If putting a personal computer in every home enabled the creation of the Internet economy (Amazon, Google, Facebook), putting a personal computer in every pocket in the world is enabling the creation of a new economy as well. At the infrastructure level, we have seen the self-driving car race serve to develop a data transmission control protocol like TCP/IP. Indeed, microsatellites, fiber optic and ethernet cables, CCTV networks, and mapping services like Waze and OKHi, will continue to add robustness to the core infrastructure layer, as well. The application layer enabled by this infrastructure is hard to imagine today, but will soon proliferate as fast as ecommerce, search, and social did before. And there is still more coming.

Today, we still use a version of a cell tower framework developed in the 1940s and 1950s by Bell Labs (now part of Nokia, founded by Alexander Graham Bell) for connectivity. Most of the national carriers have base station infrastructure that they have signed long-term contracts for, or bought outright, and have amortized the cost of this extremely expensive hardware over 25 years of monthly bill payments. But we all have *supercomputers* in our pockets, and there is sufficient density of those computers that we can do interesting things not only at the application and transmission control layer, but at the infrastructure layer, too!

When Daniela Perdomo pitched us GoTenna, she spoke about a world where a piece of hardware that could fit into your hand, featuring two very simple pieces of hardware – a mesh radio and a BLE beacon – could be sold to create a communication network that was fully bottom-up, with no need for third party mediators or someone to “offer the service”. Of course, this is relevant for disaster resilience, but also for rural neighborhoods where base station cell tower infrastructure does not have the density to justify extending the service (see my partner and our friend Kunal on the topic: https://www.fastcoexist.com/3063688/why-clintons-promise-to-provide-high-speed-internet-to-all-americans-is-so-necessary). And finally, in cities like New York, where we are always looking for ways to make density and connection useful to all parties, we can create mesh networks for schoolkids, church parishioners, and co-op neighbors to communicate for free, in private, and on their own.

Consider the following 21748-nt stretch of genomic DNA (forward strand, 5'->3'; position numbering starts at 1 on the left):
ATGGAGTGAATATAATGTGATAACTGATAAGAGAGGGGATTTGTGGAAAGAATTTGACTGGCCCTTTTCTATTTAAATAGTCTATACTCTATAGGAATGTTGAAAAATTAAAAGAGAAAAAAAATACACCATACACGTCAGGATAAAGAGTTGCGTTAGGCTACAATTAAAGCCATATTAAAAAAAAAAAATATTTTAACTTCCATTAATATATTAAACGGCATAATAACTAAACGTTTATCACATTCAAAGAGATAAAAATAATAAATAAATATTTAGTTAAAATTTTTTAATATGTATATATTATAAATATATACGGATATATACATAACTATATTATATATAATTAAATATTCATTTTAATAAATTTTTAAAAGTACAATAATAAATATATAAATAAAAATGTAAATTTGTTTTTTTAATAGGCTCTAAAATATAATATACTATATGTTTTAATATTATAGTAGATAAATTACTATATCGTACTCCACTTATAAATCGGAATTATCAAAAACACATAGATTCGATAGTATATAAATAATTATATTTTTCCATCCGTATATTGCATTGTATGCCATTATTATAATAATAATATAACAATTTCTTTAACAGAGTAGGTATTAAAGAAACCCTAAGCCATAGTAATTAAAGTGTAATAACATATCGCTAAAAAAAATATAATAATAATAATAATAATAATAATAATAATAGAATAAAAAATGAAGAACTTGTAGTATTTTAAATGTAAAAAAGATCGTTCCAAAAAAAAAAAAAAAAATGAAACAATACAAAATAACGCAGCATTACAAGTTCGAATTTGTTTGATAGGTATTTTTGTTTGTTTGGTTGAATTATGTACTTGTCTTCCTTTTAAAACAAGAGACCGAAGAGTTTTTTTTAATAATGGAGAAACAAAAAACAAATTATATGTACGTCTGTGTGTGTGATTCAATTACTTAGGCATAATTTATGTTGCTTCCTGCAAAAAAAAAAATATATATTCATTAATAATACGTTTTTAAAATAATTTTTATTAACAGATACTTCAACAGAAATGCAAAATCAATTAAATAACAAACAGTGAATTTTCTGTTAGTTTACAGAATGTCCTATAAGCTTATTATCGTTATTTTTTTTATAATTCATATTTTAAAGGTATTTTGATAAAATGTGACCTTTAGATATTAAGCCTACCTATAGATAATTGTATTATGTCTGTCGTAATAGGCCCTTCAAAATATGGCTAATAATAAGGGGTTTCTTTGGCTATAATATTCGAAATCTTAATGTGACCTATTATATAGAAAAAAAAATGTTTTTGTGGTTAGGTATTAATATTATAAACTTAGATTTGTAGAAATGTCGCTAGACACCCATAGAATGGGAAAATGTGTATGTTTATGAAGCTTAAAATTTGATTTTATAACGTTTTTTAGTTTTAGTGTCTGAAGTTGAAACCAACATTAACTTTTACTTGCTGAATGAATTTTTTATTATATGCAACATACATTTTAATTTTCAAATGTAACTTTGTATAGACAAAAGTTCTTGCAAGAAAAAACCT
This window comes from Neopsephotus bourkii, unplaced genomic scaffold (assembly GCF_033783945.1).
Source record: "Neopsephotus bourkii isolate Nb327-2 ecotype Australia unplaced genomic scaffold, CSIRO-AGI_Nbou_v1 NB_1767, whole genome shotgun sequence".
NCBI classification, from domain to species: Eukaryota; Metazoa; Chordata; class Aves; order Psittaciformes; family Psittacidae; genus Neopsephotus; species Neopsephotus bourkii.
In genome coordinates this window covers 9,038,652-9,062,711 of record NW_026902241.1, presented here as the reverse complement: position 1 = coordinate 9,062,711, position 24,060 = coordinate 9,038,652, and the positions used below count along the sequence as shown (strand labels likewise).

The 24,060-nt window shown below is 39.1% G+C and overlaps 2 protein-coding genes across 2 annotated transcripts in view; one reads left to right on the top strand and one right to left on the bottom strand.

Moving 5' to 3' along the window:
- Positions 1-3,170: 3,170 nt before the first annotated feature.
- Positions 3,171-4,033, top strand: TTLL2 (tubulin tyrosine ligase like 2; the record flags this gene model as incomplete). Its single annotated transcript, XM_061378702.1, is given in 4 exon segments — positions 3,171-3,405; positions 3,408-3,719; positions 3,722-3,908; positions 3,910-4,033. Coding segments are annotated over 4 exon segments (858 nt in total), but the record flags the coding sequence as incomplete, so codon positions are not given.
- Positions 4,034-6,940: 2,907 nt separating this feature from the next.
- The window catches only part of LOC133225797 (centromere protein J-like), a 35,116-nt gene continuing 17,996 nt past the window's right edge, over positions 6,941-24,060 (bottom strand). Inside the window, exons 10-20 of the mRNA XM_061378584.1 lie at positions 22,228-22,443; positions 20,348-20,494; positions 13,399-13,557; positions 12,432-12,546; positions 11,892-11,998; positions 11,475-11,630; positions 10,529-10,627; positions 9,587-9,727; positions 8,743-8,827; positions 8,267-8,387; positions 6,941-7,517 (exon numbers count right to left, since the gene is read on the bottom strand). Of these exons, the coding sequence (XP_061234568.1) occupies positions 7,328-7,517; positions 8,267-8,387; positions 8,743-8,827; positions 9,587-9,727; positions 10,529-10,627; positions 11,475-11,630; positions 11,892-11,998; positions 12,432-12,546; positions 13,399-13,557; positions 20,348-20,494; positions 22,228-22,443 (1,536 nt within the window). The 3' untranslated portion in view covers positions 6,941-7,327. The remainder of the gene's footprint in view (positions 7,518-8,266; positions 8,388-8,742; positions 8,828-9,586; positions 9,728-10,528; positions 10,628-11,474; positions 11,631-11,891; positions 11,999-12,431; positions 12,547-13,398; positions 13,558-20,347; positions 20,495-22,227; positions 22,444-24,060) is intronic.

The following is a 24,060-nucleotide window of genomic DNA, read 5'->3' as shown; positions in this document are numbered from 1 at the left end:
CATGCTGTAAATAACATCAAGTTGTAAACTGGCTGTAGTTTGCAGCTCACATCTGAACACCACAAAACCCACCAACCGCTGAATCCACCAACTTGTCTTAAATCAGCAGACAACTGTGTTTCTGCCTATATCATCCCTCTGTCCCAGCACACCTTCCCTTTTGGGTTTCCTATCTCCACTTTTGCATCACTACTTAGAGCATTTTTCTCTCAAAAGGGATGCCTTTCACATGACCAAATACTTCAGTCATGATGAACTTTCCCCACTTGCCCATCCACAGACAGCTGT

At Collaborative we are obsessed with technology enabling a better culture for consumers of all types. Connecting to the Internet is getting closer and closer to a basic human right with each iteration, and we love supporting infrastructure that makes it accessible to all. And the nerdy side of us believes that IoT is not only coming, but that we have been thinking too small, and it could be as big as the Internet, indeed. GoTenna satisfies both the geek and the humanist, so I’m supporting their Kickstarter, and hoping you do, too! 

Patient as Customer. Student as Customer.

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Essays

I was having a discussion with my wife this week about this topic – she is in medical training right now, so when she comes from the hospital the topics are always interesting. 

If you consider someone as a patient, there is a sacred, Hippocratic, oath that defines the relationship. The white coat represents more than a simple transaction, but a level of trust, honor, and responsibility that we have built into our society. As an outcome of that, however, sometimes a doctor takes a paternalistic view on their relationship with patients: they know what’s best, and that’s that. On some level, I’m sure you have witnessed this. And for the most part, it’s good, right? But that’s not how a capitalist relationship works. In a customer-based relationship, the work is in service of the customer, who is always right– so, the exact opposite. It is their money, after all.